You know how when you're standing in your garage next to the refrigerator and the garage door is open and you're spraying whipped cream out of the can directly into your mouth and you turn around and your neighbor is staring at you across the fence.

No? Just me, then?

So. Um. Anyway. Across from our church (don't stop reading, this is not going to be a church related post!) is a park (well, across from EVERY church/school/grocery store/embassy/"exotic" shop in Warsaw there's a park). We dropped off the two oldest at the church for religion classes and took the two youngest to the park.

Toby told Seth "HEY SETH! After we drop you off we're going to the PARK!"

Yeah, 'cause kids are kind of mean.

Anyway, Dylan and I were walking along through the park and Blaise and Toby were following along behind us.

Blaise found some steps that went down. Blaise LOVES steps. So he went down the steps and we continued on.

About that time our friend, who is pregnant with her second child, walked up just as Blaise was emerging from what could very well have been an open sewer water retention pond very large puddle in 50 degree weather.

We smiled and pretended like this kind of thing happens all the time and we were totally prepared to deal with it and were not going to have to drive 30 minutes back to the house with a completely naked baby in the car AND be back in time for church.

BEHOLD! This is your future!

Saturday, October 04, 2008

Inappropriate Bar Comments

Sometimes the people at my husband's office go to the bar on Friday nights.

Sometimes I come up and join them.

Last night, I did.

Dylan has been talking with a lot of people about his new Harley (due date February 2009). As I was walking up, we noticed a friend getting ready to head home. Dylan started in on his Harley.

Dylan: "Did I tell you that I'm getting a Harley?"

Friend: "No, wow! What happened to the old bike?"

Dylan: "The engine died. It was very sad. But did you hear me talking about the Harley?"

Friend: "How does your wife feel about that?" (Hi, I'm standing right here. Unless you think that maybe I'm just his hot girlfriend, which is okay too.)

Dylan: "Well, I had one picked out, but she looked at it and said that I couldn't get that one."

Friend rolls eyes.

Dylan: "Because it didn't have place for her to sit."


Did he just say he wanted to 'borrow me'? What does that mean exactly? I mean, he's cute and all. And he looks good in tight pants, but I'm kind of married (and so is he). And he just asked my husband for permission. We all stood in an uncomfortable silence for a half a minute. While I kind of wondered how my husband would respond.

Dylan: "Um, just for decision making purposes."

Then the subject rapidly changed.

But I feel good. My husband would NOT be willing to trade me, or rent me out.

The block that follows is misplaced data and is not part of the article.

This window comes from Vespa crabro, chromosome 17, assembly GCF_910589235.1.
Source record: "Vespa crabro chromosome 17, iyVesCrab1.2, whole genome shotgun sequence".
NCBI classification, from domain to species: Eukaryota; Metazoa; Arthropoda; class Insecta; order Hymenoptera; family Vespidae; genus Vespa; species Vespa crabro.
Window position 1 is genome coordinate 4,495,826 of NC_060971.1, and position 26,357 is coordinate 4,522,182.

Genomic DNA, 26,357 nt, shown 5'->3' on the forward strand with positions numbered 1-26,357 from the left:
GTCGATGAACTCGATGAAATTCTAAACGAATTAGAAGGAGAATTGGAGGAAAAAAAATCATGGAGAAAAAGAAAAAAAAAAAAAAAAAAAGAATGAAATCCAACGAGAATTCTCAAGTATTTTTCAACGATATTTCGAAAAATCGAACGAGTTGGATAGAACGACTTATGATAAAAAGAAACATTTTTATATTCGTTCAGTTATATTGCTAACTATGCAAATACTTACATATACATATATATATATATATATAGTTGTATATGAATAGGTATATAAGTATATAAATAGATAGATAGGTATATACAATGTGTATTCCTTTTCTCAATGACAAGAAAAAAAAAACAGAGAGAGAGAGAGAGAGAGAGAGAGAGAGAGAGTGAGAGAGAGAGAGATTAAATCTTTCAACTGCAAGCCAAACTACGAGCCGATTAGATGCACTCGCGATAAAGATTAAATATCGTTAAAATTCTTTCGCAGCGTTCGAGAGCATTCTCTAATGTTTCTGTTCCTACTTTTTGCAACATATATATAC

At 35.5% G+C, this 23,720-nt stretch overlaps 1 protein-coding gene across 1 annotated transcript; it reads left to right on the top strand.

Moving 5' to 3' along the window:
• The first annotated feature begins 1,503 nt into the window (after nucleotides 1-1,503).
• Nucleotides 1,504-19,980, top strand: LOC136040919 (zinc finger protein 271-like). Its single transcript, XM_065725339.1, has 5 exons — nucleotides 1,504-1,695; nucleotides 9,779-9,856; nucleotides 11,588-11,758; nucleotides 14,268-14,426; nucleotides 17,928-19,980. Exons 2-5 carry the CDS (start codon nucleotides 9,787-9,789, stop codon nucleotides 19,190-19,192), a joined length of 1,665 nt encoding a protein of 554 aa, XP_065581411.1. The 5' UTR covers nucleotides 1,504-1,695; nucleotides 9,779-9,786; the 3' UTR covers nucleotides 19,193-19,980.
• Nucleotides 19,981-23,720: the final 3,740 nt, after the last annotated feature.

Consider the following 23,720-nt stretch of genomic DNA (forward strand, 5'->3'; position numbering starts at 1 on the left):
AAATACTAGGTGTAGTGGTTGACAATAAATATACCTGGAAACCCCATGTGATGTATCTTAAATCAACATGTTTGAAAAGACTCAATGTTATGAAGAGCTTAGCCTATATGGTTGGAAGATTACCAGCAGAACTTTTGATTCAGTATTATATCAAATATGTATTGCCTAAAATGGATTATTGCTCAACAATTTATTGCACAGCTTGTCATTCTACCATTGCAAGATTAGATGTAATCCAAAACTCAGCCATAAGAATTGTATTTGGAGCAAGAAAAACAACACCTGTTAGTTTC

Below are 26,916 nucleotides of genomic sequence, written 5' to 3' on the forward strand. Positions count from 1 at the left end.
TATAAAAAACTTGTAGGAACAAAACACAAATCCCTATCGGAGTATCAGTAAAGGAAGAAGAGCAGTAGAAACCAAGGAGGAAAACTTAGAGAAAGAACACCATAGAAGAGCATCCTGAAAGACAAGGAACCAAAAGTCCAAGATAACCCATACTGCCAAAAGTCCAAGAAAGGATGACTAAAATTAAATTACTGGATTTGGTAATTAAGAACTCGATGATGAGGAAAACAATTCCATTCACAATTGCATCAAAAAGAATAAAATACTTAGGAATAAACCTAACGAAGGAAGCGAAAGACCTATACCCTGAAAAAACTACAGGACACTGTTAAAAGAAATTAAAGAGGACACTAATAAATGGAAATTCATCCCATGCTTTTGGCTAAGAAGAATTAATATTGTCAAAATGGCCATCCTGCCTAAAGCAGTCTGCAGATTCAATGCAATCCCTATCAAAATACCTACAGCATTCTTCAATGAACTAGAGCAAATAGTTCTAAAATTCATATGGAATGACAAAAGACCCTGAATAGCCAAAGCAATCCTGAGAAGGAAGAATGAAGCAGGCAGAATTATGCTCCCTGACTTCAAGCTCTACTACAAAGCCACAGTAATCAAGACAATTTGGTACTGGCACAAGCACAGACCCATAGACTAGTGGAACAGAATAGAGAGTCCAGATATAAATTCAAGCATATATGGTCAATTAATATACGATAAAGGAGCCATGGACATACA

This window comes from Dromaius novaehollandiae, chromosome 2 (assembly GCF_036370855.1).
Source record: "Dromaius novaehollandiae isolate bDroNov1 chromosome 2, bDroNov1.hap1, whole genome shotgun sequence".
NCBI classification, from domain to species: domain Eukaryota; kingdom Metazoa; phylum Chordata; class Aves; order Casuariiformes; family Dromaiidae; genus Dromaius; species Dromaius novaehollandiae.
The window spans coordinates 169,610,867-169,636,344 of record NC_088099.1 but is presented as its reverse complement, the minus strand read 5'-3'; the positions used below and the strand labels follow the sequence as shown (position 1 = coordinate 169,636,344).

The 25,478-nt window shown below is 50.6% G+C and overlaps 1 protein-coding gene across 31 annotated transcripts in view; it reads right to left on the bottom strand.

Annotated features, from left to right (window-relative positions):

Thursday, October 02, 2008

Gated Community

I live in a gated community. We have guards at the gate and an internal phone system that we can use to call between houses and that the guards use to contact us when someone comes to visit.

Yesterday, the guards called me. Most of my guards speak only Polish (which is actually kind of stupid, since most of the people who live in my community are expats) and as you all know, my Polish is limited.

The conversation (translated) went like this:

Guard: For you ma’am, (name of some company that I never could understand)

Me: I no to expect. No.

Guard: From embassy.

Me: No, embassy no to call. No. I don't want. I don’t know.

Guard (to guys in truck): Do you speak English?

Apparently he was tired of my 2 year old Polish.

Guy in truck: Yes.

Guard: I’m giving the phone to this gentleman who can speak English.

Guy in truck: Hello?

Me: Hello?

Guy in truck: We have…thing. I was to bring…I don’t speak English.

Me: Okay. Great.

Guard: They have something from embassy.

Me: Embassy no to call! NO! I don't want!

Guard: I’m sending them in anyway.


That last part was all in English. The ramblings of a crazy woman.

Guys in truck show up at my door. Guy who speaks English only when someone asks him in Polish is standing there.

Me: Hello?

Guy in truck who doesn’t speak English, but thinks he does: We have. From Embassy. (And that part was actually in was Mamy z ambasady – so I’m thinking that his Polish – not so good either.)

Me: The embassy did not call. What do you have? CO TO JEST?

Guy in truck no English: Hm…from embassy.

Me: Right, I get that it’s from the embassy. WHAT THE HELL IS IT?

Guy in truck: From embassy.

Finally I get a clue and call my husband.

Me: Are they supposed to be delivering something to the house today that no one informed me of and when I saw you 30 minutes ago you did not mention?

Him: Um, yeah. My bad.

So I finally let the guys in. And they delivered a bunch of parts to fix my furnace (and extra parts that I don’t think were meant for my house). The whole time they giggled like teenage girls. I’m not entirely sure what was so funny.

At the same time, Toby had tied a red napkin around the cat (Shiraz) and declared him to be “Supercat!” It could have been that. Yeah, it was probably that. I'm sure they weren't laughing at me. Right? They weren't laughing at me?

I SO need my anti anxiety meds back.

And for your entertainment Veggie Tales (except the video is not) “Gated Community”:

Wednesday, October 01, 2008

Crafty Wednesday!

Just got a Cuttlebug and I am just spending all the time I'm not blogging cutting out letters. Anyway, still don't know where my stitching software is, so this is a really crappy stitching job.